Imposter Syndrome: Quick fixes
If you feel like a fraud at work – not good enough to be there and expecting to be ‘found out’ at any moment – you may be affected by Imposter Syndrome.
If so, do not worry. Not only do you now have something in common with Michelle Obama, but also there are plenty of strategies and exercises available to you that can help you to feel better.
The mantra for the journey to overcoming Imposter Syndrome is ‘gradual and steady’. It takes focus and effort, and it can take time to notice the very real progress being made.
It can therefore be useful to additionally adopt some ‘quick win’ strategies. These not only help you to feel better now (albeit temporarily) and so keep you motivated to persevere on your journey, but when practised consistently they can in themselves also contribute to overcoming Imposter Syndrome in the longer-term.
Here are a few suggestions to get you started.
(Note: If you are experiencing acute levels of anxiety, stress and/or depression, you should seek specialist therapeutic support.)
1. Get rational
Those with Imposter Syndrome tend to doubt their abilities. We can evaluate ideas in our minds more rationally when we look at them on paper. So, get a pen and some paper and gather evidence of your strengths and why you are so great.
Start by brainstorming your objective accomplishments, including CV items. Now think of subjective moments, such as things you are personally proud of, times you defied the odds, and instances when you received standout feedback.
Have fun with this. Some people find researching statistics helpful (for example, what percentage of people attended certain institutions or received certain grades). Some go into luxurious detail for each achievement, really owning them.
Look at the evidence, what does it tell you? On balance, it is probably pointing to someone who is fairly capable. Now consider accepting what the evidence is saying.
2. Confidence boosts
When you sense your Imposter Syndrome related feelings flare up, perhaps before an important meeting, make some changes to what you are doing physically and observe how this temporarily boosts your confidence internally.
This is about consciously encouraging yourself to take up more physical space and acting in the same vein.
For example, adjust your posture and notice how you feel better by simply standing or sitting straighter and keeping your head up. Also try breathing more slowly and deeply, feeling your body expand as you do so.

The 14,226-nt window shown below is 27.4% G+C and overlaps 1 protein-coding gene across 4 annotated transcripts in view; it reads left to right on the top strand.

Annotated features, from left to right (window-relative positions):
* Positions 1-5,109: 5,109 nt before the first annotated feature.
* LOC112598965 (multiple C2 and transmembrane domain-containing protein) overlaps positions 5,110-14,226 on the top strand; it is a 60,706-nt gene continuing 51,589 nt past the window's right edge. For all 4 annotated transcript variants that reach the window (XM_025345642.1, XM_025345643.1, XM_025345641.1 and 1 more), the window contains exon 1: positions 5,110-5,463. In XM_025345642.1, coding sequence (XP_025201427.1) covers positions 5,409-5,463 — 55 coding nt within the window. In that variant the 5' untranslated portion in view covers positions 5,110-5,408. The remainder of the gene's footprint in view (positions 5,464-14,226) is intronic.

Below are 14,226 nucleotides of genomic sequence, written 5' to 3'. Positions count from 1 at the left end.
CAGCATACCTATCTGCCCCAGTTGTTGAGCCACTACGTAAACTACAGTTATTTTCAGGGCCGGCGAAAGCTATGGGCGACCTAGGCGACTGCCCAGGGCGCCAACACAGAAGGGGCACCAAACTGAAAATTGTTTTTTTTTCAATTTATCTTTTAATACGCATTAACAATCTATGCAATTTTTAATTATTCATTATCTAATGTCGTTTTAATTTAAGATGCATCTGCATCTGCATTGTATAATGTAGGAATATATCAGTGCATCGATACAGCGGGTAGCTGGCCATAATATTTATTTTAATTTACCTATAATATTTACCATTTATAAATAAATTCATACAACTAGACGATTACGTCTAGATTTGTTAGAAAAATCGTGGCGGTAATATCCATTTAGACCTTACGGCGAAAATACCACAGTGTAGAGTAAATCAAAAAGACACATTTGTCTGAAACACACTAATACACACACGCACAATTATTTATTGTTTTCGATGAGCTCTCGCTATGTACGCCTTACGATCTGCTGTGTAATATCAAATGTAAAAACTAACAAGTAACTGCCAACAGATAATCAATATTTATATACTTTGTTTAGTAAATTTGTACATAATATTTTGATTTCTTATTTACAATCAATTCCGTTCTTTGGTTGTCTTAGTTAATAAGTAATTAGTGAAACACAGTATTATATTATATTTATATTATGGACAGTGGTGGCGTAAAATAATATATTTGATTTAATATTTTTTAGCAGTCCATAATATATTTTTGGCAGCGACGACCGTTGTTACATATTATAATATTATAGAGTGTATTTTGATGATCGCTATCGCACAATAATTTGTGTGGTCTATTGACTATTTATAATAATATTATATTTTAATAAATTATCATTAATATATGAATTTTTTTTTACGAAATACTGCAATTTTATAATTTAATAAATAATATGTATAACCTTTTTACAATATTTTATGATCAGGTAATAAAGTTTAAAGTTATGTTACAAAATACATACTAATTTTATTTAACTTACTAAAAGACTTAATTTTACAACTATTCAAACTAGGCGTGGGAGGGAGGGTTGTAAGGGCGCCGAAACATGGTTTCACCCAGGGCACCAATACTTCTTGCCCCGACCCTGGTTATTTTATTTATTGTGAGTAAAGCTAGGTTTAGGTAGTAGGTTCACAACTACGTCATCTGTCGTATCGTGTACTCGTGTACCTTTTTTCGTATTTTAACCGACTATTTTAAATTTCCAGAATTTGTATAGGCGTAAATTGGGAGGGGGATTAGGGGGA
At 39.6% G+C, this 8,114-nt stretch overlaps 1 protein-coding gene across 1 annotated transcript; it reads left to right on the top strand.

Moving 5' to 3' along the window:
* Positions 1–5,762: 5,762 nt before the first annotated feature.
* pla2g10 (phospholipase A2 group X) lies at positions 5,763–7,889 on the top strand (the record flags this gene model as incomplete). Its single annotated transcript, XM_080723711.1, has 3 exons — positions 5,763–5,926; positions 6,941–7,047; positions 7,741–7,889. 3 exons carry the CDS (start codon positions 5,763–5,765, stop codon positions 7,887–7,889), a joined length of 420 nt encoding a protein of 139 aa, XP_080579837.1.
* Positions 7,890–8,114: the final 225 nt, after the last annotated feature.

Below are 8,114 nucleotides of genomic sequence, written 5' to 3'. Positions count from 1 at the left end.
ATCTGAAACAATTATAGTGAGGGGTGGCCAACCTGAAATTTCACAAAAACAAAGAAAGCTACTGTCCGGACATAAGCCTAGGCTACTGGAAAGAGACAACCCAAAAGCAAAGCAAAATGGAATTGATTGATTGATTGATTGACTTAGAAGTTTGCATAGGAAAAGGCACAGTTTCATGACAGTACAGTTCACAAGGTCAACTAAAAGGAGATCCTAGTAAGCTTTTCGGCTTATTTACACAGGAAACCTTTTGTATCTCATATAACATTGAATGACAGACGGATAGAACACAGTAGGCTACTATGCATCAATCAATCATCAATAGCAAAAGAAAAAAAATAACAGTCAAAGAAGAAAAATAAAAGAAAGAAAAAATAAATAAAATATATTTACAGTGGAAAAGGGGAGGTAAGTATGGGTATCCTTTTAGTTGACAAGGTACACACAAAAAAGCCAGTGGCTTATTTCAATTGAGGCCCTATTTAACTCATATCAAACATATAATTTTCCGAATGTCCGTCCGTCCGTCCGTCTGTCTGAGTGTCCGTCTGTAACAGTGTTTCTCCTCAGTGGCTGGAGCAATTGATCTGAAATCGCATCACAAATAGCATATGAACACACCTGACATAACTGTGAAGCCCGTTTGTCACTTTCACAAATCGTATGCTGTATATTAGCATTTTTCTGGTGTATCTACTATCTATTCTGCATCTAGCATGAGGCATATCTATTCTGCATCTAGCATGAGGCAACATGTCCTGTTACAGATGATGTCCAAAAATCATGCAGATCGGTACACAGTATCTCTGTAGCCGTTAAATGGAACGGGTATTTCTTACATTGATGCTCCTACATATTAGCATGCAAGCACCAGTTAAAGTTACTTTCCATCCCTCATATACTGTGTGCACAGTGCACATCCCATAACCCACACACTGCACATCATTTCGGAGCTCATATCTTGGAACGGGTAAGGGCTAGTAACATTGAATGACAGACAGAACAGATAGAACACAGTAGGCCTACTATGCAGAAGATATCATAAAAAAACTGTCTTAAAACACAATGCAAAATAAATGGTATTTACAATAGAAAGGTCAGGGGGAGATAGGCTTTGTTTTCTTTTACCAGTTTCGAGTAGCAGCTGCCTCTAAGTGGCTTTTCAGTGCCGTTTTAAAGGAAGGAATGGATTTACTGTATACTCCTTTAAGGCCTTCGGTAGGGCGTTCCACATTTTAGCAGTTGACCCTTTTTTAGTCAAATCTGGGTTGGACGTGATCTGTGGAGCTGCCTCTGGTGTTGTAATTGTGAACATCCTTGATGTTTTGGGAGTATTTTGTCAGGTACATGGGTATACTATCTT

When it is your turn to speak in a meeting, deliberately slow down your speech and communicate everything you want to say without skipping parts. Remember to make eye contact.
This may feel counter-intuitive, which is exactly why doing it can help.
3. Lift your mood
Imposter Syndrome can make you feel anxious at work. You can combat this by raising your energy levels to put you in a more positive frame of mind.
‘Power anthems’ are a fun way to do this. Try listening to songs that positively charge your mood and notice how this shift then affects the way you work. Whether it is ‘Eye of The Tiger’ or ‘Titanium’ (or something far less classy), pick your poison and keep your headphones handy.
If music does not appeal to you, choose something else that lifts your mood (maybe a short walk or run). Whatever it is, incorporate it as often as possible into your working day and enjoy the boosts to your outlook at work.
4. Remember the bigger picture
It is easy to assume that you are the only one feeling out of place and doubting your abilities, but this is simply not true. We forget that everyone has an external bravado.
People are often surprised to hear that just as many men are affected by Imposter Syndrome as women. Why? Because men are (generally) better at hiding their self-doubt.
You may even recall moments when you have noticed someone speaking, with absolute conviction, but you know for a fact that what they are saying is incorrect.
It can be liberating to realise that no one really has it all figured out so the next time you feel inferior at work, remember that everyone else is just muddling their way through too.
Unfortunately there is no known quick fix to magic away the effects of Imposter Syndrome in an instant. It takes sustained attention and action and it is possible that, at some point, you will also have to take a deeper look inwards.
However, doing small actions such as these regularly can help you to feel much better generally while also nudging you forward on your way to overcoming Imposter Syndrome in the long-run. Best of luck!
Nazish Bhaiwala, Founder and Career coach at Red Arbre, is a former employment lawyer who coaches lawyers and other professionals on being happier at work.
In 2018 Nazish carried out a series of interviews of female international human rights lawyers from all over the world about their experiences of Imposter Syndrome. Combining this global scale learning with her own coaching experience means she has an in-depth and unique understanding of Imposter Syndrome and the coaching tools and strategies that can help to overcome it.
As well as career coaching, Red Arbre holds evening seminars in London. Details of the next seminar, ‘Women in Law: Overcoming Imposter Syndrome’, are at impostersyndrome_law.eventbrite.co.uk.